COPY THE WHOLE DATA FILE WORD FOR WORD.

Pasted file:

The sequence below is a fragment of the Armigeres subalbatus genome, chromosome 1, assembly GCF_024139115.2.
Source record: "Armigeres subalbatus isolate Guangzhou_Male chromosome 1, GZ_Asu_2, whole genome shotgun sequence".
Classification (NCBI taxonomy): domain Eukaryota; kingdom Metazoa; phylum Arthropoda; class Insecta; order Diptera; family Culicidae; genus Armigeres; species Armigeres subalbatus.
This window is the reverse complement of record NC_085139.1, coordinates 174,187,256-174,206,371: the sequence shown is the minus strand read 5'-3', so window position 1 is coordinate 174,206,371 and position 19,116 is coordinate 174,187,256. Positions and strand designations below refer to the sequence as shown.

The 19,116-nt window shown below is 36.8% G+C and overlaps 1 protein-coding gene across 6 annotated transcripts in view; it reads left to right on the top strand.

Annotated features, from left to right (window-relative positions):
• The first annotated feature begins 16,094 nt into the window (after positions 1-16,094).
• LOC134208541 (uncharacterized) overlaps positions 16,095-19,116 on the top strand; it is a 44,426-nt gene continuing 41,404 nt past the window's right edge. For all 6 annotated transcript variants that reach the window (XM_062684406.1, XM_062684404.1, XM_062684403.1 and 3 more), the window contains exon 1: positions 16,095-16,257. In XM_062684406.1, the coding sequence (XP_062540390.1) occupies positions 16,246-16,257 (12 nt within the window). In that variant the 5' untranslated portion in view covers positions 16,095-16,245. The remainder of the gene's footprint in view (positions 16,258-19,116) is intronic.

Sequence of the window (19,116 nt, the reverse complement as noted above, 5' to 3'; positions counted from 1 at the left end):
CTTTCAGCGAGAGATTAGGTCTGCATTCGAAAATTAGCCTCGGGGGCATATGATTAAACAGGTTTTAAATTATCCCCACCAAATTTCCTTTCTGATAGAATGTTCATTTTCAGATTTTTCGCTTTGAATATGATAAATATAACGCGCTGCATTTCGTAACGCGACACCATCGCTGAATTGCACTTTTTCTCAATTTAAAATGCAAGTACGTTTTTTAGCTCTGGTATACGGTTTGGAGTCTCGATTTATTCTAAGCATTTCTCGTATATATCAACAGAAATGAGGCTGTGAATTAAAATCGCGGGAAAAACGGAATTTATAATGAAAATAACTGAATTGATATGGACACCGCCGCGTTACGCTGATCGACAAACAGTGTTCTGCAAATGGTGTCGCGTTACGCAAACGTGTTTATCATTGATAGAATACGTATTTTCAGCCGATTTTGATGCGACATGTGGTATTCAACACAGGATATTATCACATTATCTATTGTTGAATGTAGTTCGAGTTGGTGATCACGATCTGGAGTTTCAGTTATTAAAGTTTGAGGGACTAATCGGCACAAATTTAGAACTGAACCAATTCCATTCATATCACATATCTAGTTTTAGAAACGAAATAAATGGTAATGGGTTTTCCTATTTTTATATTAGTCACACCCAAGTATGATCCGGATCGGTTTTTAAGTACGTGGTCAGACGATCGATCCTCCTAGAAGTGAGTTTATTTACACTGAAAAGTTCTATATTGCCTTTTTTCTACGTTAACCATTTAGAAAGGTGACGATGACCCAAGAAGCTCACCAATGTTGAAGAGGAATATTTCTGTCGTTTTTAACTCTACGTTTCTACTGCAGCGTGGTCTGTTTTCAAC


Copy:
The sequence below is a fragment of the Armigeres subalbatus genome, chromosome 1, assembly GCF_024139115.2.
Source record: "Armigeres subalbatus isolate Guangzhou_Male chromosome 1, GZ_Asu_2, whole genome shotgun sequence".
Classification (NCBI taxonomy): domain Eukaryota; kingdom Metazoa; phylum Arthropoda; class Insecta; order Diptera; family Culicidae; genus Armigeres; species Armigeres subalbatus.
This window is the reverse complement of record NC_085139.1, coordinates 174,187,256-174,206,371: the sequence shown is the minus strand read 5'-3', so window position 1 is coordinate 174,206,371 and position 19,116 is coordinate 174,187,256. Positions and strand designations below refer to the sequence as shown.

The 19,116-nt window shown below is 36.8% G+C and overlaps 1 protein-coding gene across 6 annotated transcripts in view; it reads left to right on the top strand.

Annotated features, from left to right (window-relative positions):
• The first annotated feature begins 16,094 nt into the window (after positions 1-16,094).
• LOC134208541 (uncharacterized) overlaps positions 16,095-19,116 on the top strand; it is a 44,426-nt gene continuing 41,404 nt past the window's right edge. For all 6 annotated transcript variants that reach the window (XM_062684406.1, XM_062684404.1, XM_062684403.1 and 3 more), the window contains exon 1: positions 16,095-16,257. In XM_062684406.1, the coding sequence (XP_062540390.1) occupies positions 16,246-16,257 (12 nt within the window). In that variant the 5' untranslated portion in view covers positions 16,095-16,245. The remainder of the gene's footprint in view (positions 16,258-19,116) is intronic.

Sequence of the window (19,116 nt, the reverse complement as noted above, 5' to 3'; positions counted from 1 at the left end):
CTTTCAGCGAGAGATTAGGTCTGCATTCGAAAATTAGCCTCGGGGGCATATGATTAAACAGGTTTTAAATTATCCCCACCAAATTTCCTTTCTGATAGAATGTTCATTTTCAGATTTTTCGCTTTGAATATGATAAATATAACGCGCTGCATTTCGTAACGCGACACCATCGCTGAATTGCACTTTTTCTCAATTTAAAATGCAAGTACGTTTTTTAGCTCTGGTATACGGTTTGGAGTCTCGATTTATTCTAAGCATTTCTCGTATATATCAACAGAAATGAGGCTGTGAATTAAAATCGCGGGAAAAACGGAATTTATAATGAAAATAACTGAATTGATATGGACACCGCCGCGTTACGCTGATCGACAAACAGTGTTCTGCAAATGGTGTCGCGTTACGCAAACGTGTTTATCATTGATAGAATACGTATTTTCAGCCGATTTTGATGCGACATGTGGTATTCAACACAGGATATTATCACATTATCTATTGTTGAATGTAGTTCGAGTTGGTGATCACGATCTGGAGTTTCAGTTATTAAAGTTTGAGGGACTAATCGGCACAAATTTAGAACTGAACCAATTCCATTCATATCACATATCTAGTTTTAGAAACGAAATAAATGGTAATGGGTTTTCCTATTTTTATATTAGTCACACCCAAGTATGATCCGGATCGGTTTTTAAGTACGTGGTCAGACGATCGATCCTCCTAGAAGTGAGTTTATTTACACTGAAAAGTTCTATATTGCCTTTTTTCTACGTTAACCATTTAGAAAGGTGACGATGACCCAAGAAGCTCACCAATGTTGAAGAGGAATATTTCTGTCGTTTTTAACTCTACGTTTCTACTGCAGCGTGGTCTGTTTTCAAC